Pressurised systems and some loading phases may involve higher concentration levels of hydrocarbons, with vapors being cold vented into the atmosphere if there are no emissions control systems installed.
While there is heavily regulated guidance relating to venting, attention does need to be paid to operations and technologies that can reduce or even eliminate the need to vent such gas mixtures.
Excess gas can result in flaring
Flaring (the burning of excess gas) can occur for many reasons. The most common factors include a lack of local market capacity or demand, lack of storage and transportation systems, government tax incentives, operational challenges, original design limitations, and changing reservoir performance.
Flaring emits GHGs to the atmosphere. During the process, methane is oxidized to carbon dioxide and water through combustion. While this method is more favorable than venting, as CO2 is less impactful than methane as a GHG over a longer time span, methane may still escape unburned depending on the efficiency of the equipment and gas composition.
Unplanned emissions can occur at almost any time
Another challenge associated with offshore production installations is the release of what is commonly referred to as fugitive emissions.
These are unplanned events whereby hydrocarbon gases and vapors are released into the atmosphere, and can be associated with leaks, faulty equipment, and other operational issues. Specifically, fugitive gases may be released during maintenance, piping joint leakage, valve leakage, faulty equipment, relief valve discharge, and flaring operations.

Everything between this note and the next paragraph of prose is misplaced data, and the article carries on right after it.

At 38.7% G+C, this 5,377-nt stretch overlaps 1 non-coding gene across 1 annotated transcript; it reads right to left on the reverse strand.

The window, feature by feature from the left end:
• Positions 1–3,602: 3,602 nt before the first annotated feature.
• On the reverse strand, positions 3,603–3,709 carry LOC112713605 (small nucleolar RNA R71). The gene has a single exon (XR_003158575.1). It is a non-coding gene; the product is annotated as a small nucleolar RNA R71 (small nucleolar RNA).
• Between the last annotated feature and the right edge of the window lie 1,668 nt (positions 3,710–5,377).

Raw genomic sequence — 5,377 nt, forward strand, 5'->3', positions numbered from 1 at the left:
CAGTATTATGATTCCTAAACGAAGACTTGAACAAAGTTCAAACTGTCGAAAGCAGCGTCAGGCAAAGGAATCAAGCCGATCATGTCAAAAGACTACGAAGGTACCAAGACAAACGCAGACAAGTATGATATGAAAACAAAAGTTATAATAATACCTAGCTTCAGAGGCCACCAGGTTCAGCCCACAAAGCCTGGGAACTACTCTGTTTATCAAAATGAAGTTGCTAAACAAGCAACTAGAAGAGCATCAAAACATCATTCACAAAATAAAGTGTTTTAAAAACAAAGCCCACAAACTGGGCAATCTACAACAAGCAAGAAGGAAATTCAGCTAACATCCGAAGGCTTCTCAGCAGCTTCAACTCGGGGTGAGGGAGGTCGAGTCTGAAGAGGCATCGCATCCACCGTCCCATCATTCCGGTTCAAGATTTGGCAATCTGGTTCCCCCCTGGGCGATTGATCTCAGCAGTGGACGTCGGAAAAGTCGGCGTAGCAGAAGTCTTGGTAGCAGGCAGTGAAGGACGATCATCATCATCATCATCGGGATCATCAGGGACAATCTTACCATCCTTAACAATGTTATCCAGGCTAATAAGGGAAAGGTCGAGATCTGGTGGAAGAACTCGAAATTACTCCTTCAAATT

Water disposal and hazardous waste practices can be improved
Water is produced and utilised during and for various operations on offshore production installations and should be treated before disposal. Whether it’s produced water, hydrostatic testing water, cooling water, desalination brine, and other wastewater like sewage or food waste, there is potential to cause serious harm if not managed appropriately.
Meanwhile, hazardous materials such as chemicals, trash (gloves, rags, pads), oily water, paints, coatings, and solvents should be either disposed of or recycled properly. Processes and equipment maintenance should also be optimised to reduce the risk of hazardous waste spillages and help protect marine life.
Noise disruption to marine life
Topside equipment and associated supply vessel operations of floating production installations can generate considerable noise. This can lead to a domino effect of problems – by fleeing noisy areas, marine creatures’ habitats are shrunk and vital activities such as migration, food gathering and breeding are disrupted. As a result, populations could decline and reduce ocean biodiversity.
Whether it is noise pollution, gas flaring or use of inefficient turbines to generate energy to power equipment, there are a range of challenges that operators of floating offshore production installations need to address.
And there are solutions to help overcome these issues. This is also covered in detail in ABS’s white paper, which contains practical steps and insight on technologies which, in combination, could help transform the sustainable credentials of the sector. By taking even some of these steps, operators can demonstrate that offshore oil and gas can contribute to a cleaner, energy industry for all.